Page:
Finally I’m taking a massive punt on YE Yang getting off to a good start here. Largely through the Hazeltine link having won his US PGA there in 2009 but he has also had a solid season in Japan. He won just 8 starts ago and is coming in off a 12th place finish on his last start in July. He shot an opening 66 that week which was preceded by opening knocks of 70, 70 and 69. He hasn’t played on the PGA Tour since last August but we know he is capable. Worth a very small bet at 200/1 with 8 places.


Summary of Bets

US PGA

Jason Day – 2.5pts ew @ 22/1 (1/5 odds 8 places Betfair)

Jon Rahm – 2pts ew @ 25/1 (1/5 odds 8 places Skybet and Betfair)

Tony Finau – 1pt ew @ 40/1 (1/5 odds 8 places Skybet and Betfair)

Matt Kuchar – 1pt ew @ 66/1 (1/5 odds 8 places Skybet)

Thomas Pieters – 0.5pt ew @ 125/1 (1/5 odds 8 places Betfair)

Rafa Cabrera Bello – 2pts Top 20 @ 5/1

Ross Fisher – 1pt Top 20 @ 9/1 (Betfair)

Aaron Wise – 1pt Top 20 @ 11/2

1st Round Leader Bets

Keegan Bradley – 0.75pt ew @ 80/1 (1/5 odds 8 places Betfair)

Troy Merritt – 0.5pt ew @ 150/1 (1/5 odds 7 places Coral)

YE Yang – 0.25pt ew @ 200/1 (1/5 odds 8 places)

 

Weekly pts advised = 21pts

@theGreek82

John Deere Classic and Scottish Open – Betting Preview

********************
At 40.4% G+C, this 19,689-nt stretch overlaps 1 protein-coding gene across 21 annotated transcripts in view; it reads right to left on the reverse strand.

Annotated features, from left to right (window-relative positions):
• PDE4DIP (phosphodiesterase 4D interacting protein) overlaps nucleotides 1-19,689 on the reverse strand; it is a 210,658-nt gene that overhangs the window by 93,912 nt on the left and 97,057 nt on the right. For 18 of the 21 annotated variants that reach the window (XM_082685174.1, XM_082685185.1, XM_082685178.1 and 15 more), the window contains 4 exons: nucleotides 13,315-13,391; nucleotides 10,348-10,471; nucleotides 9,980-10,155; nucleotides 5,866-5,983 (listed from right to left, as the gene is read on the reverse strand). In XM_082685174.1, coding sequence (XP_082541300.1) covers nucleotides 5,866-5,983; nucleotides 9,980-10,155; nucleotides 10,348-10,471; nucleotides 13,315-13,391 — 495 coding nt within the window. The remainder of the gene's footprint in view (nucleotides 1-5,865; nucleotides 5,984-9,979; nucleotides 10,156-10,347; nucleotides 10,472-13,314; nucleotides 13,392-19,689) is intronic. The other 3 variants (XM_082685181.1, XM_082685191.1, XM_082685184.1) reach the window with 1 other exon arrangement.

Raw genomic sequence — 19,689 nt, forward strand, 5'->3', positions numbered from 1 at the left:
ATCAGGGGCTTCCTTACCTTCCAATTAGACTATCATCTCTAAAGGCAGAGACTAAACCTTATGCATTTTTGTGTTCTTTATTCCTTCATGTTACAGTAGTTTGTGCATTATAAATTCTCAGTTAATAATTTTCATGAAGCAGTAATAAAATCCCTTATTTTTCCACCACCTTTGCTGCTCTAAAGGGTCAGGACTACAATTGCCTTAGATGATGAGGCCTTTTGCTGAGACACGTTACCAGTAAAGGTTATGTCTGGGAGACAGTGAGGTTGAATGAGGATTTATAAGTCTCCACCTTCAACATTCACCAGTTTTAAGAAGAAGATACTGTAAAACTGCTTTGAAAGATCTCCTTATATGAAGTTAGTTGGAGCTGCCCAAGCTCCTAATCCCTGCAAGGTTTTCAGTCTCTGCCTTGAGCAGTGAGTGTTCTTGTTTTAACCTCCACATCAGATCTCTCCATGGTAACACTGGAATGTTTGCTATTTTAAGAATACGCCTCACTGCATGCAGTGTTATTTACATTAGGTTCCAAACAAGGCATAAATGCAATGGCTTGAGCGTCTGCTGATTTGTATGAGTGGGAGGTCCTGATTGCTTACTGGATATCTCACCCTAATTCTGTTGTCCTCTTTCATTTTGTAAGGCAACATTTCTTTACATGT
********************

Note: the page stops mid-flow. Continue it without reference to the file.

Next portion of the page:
While there were no proper tips last week I did tweet some bets and they were going quite well in Ireland before Ryan Fox took one of the worst beats you will see. Hopefully some readers managed to make a little money out of his and Lagergren’s performances. After managing to watch a decent amount of golf over the weekend I’m hoping I’m ready to go again as I was feeling a little out of touch during the middle of the World Cup

2018 pts advised = 292.50

2018 pts returned = 327.69

ROI = 12%


John Deere Classic

The John Deere has been the PGA Tour warm up event to the Open for some time now and slowly those entered in teh season’s 3rd major are realising it isn’t the best preparation at all for links golf. TPC Deere Run is very much a short target golf course where neat and tidy players with strong wedge games and deadly putters have thrived. Spieth, Stricker, Zach Johnson and Ryan Moore have all won there and fall into that category while the course is almost purpose-built for someone like 3-time winner Stricker.